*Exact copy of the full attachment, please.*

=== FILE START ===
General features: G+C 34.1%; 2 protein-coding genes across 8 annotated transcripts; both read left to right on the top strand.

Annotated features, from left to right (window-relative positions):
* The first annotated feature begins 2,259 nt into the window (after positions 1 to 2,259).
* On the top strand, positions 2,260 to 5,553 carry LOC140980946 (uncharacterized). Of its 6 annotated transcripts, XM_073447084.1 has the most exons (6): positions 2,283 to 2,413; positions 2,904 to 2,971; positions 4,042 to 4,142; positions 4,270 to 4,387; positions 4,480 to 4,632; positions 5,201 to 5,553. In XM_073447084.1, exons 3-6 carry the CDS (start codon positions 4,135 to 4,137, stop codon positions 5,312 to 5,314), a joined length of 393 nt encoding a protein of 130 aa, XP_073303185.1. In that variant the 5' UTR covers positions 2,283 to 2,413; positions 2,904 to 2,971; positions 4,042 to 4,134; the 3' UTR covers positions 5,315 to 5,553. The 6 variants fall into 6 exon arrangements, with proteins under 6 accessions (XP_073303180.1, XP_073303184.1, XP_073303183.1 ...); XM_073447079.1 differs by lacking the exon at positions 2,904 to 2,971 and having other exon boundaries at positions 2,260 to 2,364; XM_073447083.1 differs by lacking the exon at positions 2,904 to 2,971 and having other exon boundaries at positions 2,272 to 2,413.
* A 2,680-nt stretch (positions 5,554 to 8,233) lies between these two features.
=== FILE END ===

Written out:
General features: G+C 34.1%; 2 protein-coding genes across 8 annotated transcripts; both read left to right on the top strand.

Annotated features, from left to right (window-relative positions):
* The first annotated feature begins 2,259 nt into the window (after positions 1 to 2,259).
* On the top strand, positions 2,260 to 5,553 carry LOC140980946 (uncharacterized). Of its 6 annotated transcripts, XM_073447084.1 has the most exons (6): positions 2,283 to 2,413; positions 2,904 to 2,971; positions 4,042 to 4,142; positions 4,270 to 4,387; positions 4,480 to 4,632; positions 5,201 to 5,553. In XM_073447084.1, exons 3-6 carry the CDS (start codon positions 4,135 to 4,137, stop codon positions 5,312 to 5,314), a joined length of 393 nt encoding a protein of 130 aa, XP_073303185.1. In that variant the 5' UTR covers positions 2,283 to 2,413; positions 2,904 to 2,971; positions 4,042 to 4,134; the 3' UTR covers positions 5,315 to 5,553. The 6 variants fall into 6 exon arrangements, with proteins under 6 accessions (XP_073303180.1, XP_073303184.1, XP_073303183.1 ...); XM_073447079.1 differs by lacking the exon at positions 2,904 to 2,971 and having other exon boundaries at positions 2,260 to 2,364; XM_073447083.1 differs by lacking the exon at positions 2,904 to 2,971 and having other exon boundaries at positions 2,272 to 2,413.
* A 2,680-nt stretch (positions 5,554 to 8,233) lies between these two features.